Near Ukraine’s front lines, food and friends ease the icy months ahead | Catch My Job


Natalia and her neighbors are not joking as the boom of shelling continuously echoes through her cozy living room. With the war in Ukraine now in its eighth month, they are used to it.

Natalia (2nd from left) and her neighbors have decided to stay put – near the front line. Photo: WFP/Edmond Khoury

They have decided to stay in the center of Slovakia, in the eastern region of Donetsk – just a few kilometers from the front line.

“Until peace is seen on the battlefield, I will continue to find it between the four walls of my home,” said Natalia, in her mid-50s.

“This is our order now,” he adds, referring to the gathering of the neighbors. “All we have left here is each other.”

There are few other comforts these days – except World Food Program (WFP) food for Ukrainians like them, who chose to stay close to the front lines.

Targeting more than two million people living in areas affected by fighting and other unrest, the monthly WFP rations include wheat flour, pasta, sunflower oil, tinned meat and other essentials.

The aid is part of a flexible mix of food and cash that WFP uses to support vulnerable people – even as we face a US$ 690 million funding shortfall ahead of winter.

Apart from those staying put, the rations also support people returning home – often due to a lack of money and other resources to stay in safer places.

Natalia cooks a favorite pasta dish using WFP food. Photo: WFP/Edmond Khoury

“I have never relied on humanitarian aid in my life,” says Natalia, “but the food I receive lifts a huge burden and protects us from starvation.”

The rations are essential in places like Sloviansk, where fighting has overwhelmed commercial supply chains, preventing communities from reliably accessing nutritious foods.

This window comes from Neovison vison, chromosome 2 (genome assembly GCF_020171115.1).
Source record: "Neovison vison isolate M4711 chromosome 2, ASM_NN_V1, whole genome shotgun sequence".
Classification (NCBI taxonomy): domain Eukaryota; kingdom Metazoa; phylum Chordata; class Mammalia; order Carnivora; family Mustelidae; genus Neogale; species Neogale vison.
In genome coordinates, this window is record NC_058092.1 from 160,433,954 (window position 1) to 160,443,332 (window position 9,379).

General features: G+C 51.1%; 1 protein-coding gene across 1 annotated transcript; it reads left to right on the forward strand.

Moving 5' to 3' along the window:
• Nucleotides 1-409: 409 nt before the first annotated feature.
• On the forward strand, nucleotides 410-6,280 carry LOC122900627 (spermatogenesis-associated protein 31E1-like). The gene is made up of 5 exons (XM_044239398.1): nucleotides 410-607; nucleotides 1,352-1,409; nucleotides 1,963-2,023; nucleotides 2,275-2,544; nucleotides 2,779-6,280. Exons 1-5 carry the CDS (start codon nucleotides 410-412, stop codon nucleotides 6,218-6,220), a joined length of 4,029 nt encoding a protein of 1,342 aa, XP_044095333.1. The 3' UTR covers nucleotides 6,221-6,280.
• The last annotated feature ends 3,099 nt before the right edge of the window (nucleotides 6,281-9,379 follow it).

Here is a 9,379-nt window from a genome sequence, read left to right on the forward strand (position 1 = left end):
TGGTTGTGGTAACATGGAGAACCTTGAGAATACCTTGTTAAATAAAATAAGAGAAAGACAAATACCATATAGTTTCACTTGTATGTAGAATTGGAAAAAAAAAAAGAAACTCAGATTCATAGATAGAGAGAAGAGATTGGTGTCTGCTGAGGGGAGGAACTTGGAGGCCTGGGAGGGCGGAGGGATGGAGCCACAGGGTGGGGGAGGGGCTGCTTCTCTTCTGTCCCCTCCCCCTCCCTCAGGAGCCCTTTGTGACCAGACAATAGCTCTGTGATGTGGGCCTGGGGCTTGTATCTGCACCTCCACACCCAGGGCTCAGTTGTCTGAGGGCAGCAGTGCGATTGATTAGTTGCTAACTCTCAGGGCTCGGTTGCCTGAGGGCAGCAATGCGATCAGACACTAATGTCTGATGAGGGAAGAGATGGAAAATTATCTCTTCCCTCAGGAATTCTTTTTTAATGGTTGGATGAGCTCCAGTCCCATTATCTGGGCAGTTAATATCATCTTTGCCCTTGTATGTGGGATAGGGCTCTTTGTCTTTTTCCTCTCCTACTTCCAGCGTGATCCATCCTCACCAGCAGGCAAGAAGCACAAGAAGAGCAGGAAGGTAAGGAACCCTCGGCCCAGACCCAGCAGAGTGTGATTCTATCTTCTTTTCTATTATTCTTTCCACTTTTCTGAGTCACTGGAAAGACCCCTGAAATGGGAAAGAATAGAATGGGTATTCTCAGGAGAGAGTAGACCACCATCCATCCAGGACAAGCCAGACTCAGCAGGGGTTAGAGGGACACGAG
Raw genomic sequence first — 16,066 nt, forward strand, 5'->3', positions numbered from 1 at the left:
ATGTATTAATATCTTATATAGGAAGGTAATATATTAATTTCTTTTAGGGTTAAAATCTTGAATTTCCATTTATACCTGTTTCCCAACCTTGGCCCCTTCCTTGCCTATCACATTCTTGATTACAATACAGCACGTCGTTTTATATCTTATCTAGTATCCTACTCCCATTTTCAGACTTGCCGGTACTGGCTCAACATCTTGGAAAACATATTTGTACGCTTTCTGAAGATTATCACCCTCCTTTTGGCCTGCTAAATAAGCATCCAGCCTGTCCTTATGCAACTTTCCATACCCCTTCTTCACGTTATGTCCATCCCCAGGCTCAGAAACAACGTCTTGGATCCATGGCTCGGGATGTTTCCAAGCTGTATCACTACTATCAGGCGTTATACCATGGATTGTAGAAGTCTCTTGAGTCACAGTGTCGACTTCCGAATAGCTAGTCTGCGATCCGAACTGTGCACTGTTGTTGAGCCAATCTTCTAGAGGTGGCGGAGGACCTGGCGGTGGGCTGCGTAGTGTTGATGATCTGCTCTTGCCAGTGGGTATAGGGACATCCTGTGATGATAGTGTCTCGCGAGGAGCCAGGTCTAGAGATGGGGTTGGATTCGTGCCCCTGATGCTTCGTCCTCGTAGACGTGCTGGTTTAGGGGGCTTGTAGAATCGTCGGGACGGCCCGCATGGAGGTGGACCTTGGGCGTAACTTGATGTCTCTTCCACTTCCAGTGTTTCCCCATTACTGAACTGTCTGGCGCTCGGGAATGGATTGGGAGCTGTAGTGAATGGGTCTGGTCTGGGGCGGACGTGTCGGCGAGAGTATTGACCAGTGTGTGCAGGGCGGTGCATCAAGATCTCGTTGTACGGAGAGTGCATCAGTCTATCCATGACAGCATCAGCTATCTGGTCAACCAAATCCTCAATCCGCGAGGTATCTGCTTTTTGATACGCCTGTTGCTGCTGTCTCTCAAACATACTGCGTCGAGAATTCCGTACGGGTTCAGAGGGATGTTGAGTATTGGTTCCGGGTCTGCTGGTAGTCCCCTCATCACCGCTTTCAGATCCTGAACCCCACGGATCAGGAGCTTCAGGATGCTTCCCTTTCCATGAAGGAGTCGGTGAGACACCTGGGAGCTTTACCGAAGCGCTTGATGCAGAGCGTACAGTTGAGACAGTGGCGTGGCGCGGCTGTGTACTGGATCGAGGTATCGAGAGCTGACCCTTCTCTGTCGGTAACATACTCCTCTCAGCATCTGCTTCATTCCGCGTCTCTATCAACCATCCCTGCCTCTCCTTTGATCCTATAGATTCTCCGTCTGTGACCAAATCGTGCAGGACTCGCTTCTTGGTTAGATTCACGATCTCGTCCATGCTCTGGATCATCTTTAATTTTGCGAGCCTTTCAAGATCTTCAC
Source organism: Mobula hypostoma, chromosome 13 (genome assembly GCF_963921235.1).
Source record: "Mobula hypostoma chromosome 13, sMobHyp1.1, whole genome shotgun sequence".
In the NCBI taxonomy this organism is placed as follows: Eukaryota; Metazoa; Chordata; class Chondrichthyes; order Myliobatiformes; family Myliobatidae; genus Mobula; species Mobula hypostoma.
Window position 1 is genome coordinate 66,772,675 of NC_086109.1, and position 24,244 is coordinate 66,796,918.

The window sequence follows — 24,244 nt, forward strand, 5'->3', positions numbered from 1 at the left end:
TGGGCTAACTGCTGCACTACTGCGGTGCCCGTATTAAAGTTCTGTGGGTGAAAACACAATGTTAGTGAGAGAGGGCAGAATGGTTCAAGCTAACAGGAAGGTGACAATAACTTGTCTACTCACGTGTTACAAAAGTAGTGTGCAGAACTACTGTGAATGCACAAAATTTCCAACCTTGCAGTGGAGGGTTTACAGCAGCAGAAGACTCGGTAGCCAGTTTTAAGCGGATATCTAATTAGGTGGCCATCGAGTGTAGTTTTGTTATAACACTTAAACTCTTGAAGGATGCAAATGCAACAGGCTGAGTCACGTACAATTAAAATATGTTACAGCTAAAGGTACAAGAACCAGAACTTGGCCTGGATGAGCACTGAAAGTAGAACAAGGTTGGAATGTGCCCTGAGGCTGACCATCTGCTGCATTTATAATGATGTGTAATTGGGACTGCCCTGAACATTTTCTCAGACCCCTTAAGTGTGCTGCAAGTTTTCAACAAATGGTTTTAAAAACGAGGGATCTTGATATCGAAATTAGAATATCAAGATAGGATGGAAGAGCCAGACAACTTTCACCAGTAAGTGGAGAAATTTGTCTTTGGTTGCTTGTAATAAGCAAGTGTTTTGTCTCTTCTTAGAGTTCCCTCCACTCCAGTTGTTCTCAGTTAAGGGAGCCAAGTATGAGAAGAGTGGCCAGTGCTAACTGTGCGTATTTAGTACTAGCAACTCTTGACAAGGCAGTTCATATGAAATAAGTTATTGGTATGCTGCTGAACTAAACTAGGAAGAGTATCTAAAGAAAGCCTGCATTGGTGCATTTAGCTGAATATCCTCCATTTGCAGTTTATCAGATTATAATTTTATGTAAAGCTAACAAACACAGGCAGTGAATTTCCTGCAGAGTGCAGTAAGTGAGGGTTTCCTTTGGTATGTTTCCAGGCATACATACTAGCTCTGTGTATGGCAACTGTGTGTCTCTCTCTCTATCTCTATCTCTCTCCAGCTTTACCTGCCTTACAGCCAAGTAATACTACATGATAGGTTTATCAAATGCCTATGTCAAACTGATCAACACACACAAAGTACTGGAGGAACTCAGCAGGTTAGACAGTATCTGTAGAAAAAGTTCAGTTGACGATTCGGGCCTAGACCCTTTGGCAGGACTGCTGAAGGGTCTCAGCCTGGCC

They will become even more important as cold weather approaches, putting more stress on the already precarious existence of many families here. Ukrainian winters are usually harsh, with temperatures dropping as low as -20 degrees Celsius.

Always a way

For Natalia, who lives with her husband and mother-in-law – and who recently lost her job at a medical clinic which was her only source of income – WFP rations are especially welcome.

Natalia receives regular updates from her daughter and grandson in Warsaw. Photo: WFP/Edmond Khoury

After the war started at the end of February, Natalia’s daughter and grandson left for Poland. They send her regular updates, but she ignores them.

“They’re safe in Warsaw and that’s the only thing that matters right now. They keep insisting that I join them, but I don’t want to leave,” she said of her home in Sloviansk, where she has lived since 1967.

“I spoke my first words, watched my family grow, and collected unforgettable memories,” he said, adding, “I was born here, and I will wait until peace reigns.”

Furthermore, she says, “even if I left, the rent to live somewhere else would be too expensive. Prices are going up, and I can’t keep up.”

The shrinking options make Natalia’s group of neighbors even more important.

“We have grown into one community. We always think of each other as we cook food, prepare our pantries for the winter, and get water from the well,” said Natalia, as she squeezed the hand of one of her friends.

Natalia (R) and her mother-in-law at their home in Sloviansk. Photo: WFP/Edmond Khoury

Still, the cold weather will bring additional challenges. Even during peacetime, winters usually saw families like Natalia’s spend a greater proportion of their limited income on heat, warm clothing and other non-food expenses. Today, rising food and fuel prices put some of these necessities out of reach.

But Natalia and her neighbors have discovered some backups.

“This year, we’re relying mostly on electricity,” he said, “but if that’s not an option, we’ll cut down trees and split wood to keep warm.”

The neighbors also plan to invite each other over and share key basics like food, “so that we all stay warm and healthy during the winter,” he said. “There is always a way.”

Read more about WFP’s response in Ukraine


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